Direct examination of twigs, branches, and logs for fruiting structures is a traditional method of surveying for basidiomycete and ascomycete activity. But the flora detected using this approach is often very different to that isolated by plating wood portions from interior wood regions. Inferences regarding community dynamics if based on sporophore surveys should be made with extreme caution as their appearance may bear little relationship to the arrival, activity or decline of the supporting mycelia and the relationship will vary for different individuals. Thus, the time taken for the mycelium to derive sufficient resource to devote to sporophore production may be one or more seasons but may be evident only temporarily and the active mycelium of some fungi may not produce sporophores until their final stages of colonization. Some, such as Ganoderma and Fomes produce perennial fruit bodies, which may survive for several years, whereas others may produce seasonal and/or ephemeral fruit bodies. For example, soft-rot fungi such as Chaetomium spp. are prevalent colonizers frequently only detected via plating techniques. Similarly, the dominant ectomycorrhizal species Tylospora fibrillosa in a Sikta spruce plantation was not detected in sporophore surveys, and species indicating most abundant fruiting represented only a very small abundance in association with sampled roots (Taylor and Alexander 1991). Therefore the phenology (climate and time of appearance) and abundance of fruit-bodies for different species must be considered when interpreting survey data. However, careful experimental design and statistical treatment of such data can provide the ecologist with a useful approach to investigating factors influencing fungal community dynamics and decay at the forest ecosystem scale.
Microclimate, substrate quality determined by host species and decay stage, and forest history are cited as being the most significant determinants of fungal community structure in decaying wood (Lindblad 1998; Lumley et al. 2001; Rayner and Boddy 1988; Sippola and Renvall 1999; Vogt et al. 1992; Zhou and Hyde 2001). Other factors affecting species compositions include soil chemical properties (Ruhling and Tyler 1990), and vegetation type (Wasterlund and Ingelog 1981). Furthermore, the initial heterotroph community (bark beetles, ambrosia beetles, moulds, or decay fungi) has been found to influence decomposition or carbon flux in freshly cut Douglas fir (Progar et al. 2000). Multivariate analysis of survey data, such as detrended correspondence analysis (DCA), can indicate the relative importance of these variables for community structure and development within forest ecosystems. In dead-wood, decay state and microclimatic stress have been identified as most influential with some impact of soil conditions (Heilmann-Clausen 2001). Cluster analysis and ordination of microfungus communities in white spruce (Picea glauca) and trembling aspen (Populus tremuloides) fallen logs in disturbed and undisturbed boreal woodland sites revealed tree species to be most influential, followed by stage of decomposition and moisture content (Lumley et al. 2001). From the foregoing, the importance of appropriate moisture regime for decay community development is evident, indeed particularly wet forests have revealed relatively depressed respiration and decomposition rates (Progar et al. 2000). Community analysis can also suggest general trends relating to species diversity and community development. Communities develop relatively quickly and predictably at early decay stages, but become slower and more diversified at later stages as the impact of fluctuating microclimatic stress become more significant due to increasing wood porosity (Heilmann-Clausen 2001). Biodiversity is greatest in undisturbed deadwood, and tends to increase as decay proceeds (Lumley et al. 2001; Norden and Paltto 2001; Renvall 1995). Moreover, some late-stage decay species may be prone to local extinction due to strict successional associations formed between certain species (Niemela et al. 1995).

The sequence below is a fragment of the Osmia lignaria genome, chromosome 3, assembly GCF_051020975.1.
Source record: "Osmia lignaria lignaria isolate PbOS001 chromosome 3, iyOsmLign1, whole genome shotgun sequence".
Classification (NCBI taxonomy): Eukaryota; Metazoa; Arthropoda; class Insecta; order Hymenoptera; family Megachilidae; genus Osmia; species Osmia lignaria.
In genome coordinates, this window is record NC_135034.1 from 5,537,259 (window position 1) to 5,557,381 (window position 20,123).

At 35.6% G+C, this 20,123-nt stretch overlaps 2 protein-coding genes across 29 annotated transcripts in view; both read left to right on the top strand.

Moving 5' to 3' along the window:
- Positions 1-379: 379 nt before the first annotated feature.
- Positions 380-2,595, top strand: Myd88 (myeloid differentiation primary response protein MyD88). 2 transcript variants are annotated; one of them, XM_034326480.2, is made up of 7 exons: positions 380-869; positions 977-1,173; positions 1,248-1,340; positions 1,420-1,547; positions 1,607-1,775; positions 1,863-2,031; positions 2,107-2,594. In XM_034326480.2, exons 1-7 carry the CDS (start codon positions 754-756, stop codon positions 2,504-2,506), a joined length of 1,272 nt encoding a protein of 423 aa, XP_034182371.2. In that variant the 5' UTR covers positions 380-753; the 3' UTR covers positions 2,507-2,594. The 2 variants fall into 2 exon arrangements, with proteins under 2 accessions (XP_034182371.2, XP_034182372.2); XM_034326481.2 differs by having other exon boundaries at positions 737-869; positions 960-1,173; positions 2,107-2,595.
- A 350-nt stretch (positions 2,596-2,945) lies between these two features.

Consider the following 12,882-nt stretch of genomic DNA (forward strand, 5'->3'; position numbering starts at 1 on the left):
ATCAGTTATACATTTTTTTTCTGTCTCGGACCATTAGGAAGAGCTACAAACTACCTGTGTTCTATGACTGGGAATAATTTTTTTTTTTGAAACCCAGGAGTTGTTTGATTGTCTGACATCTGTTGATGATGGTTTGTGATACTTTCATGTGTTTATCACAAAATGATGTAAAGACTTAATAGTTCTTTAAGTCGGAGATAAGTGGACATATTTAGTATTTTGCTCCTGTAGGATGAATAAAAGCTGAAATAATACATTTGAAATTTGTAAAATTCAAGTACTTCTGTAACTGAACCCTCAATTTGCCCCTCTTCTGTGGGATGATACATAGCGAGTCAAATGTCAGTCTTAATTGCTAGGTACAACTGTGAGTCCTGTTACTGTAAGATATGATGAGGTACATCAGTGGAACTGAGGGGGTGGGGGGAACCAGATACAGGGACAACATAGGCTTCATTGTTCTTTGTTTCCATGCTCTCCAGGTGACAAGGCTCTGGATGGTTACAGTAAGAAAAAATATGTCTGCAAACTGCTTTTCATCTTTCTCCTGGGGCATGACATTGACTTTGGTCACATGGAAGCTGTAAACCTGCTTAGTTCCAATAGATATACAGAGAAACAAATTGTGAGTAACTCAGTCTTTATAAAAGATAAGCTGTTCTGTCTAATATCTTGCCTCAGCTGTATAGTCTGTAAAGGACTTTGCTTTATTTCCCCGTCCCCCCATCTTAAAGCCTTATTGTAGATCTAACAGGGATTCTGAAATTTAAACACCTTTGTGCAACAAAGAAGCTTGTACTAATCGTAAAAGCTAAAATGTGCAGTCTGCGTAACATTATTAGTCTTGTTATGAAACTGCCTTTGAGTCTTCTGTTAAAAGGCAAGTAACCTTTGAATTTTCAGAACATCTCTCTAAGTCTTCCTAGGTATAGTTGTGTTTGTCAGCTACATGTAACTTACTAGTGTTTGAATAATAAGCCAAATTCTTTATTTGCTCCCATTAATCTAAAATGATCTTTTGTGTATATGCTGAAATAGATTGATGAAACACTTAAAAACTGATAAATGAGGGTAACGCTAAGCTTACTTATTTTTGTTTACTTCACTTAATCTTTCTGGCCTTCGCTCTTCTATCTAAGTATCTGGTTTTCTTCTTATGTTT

The DCA of sporophore data from decomposing conifer trunks in northern Finland indicated the development of regular successions of wood-decay fungi. Differences observed among successions were due to associations with the prevailing microclimate and dependent on the resource capture strategies and combative ability of individuals (Renvall 1995). In short, environmental stress created succession pathways for specific saprotrophic groups. Such an inference is very much in accordance with the concept presented by Cooke and Rayner (1984), that community development pathways are initiated under varying degrees of high abiotic stress and/or low stress conditions following disturbance and is subsequently directed by four influences; disturbance, stress aggravation, stress alleviation, and intensification of combat (Boddy 1992).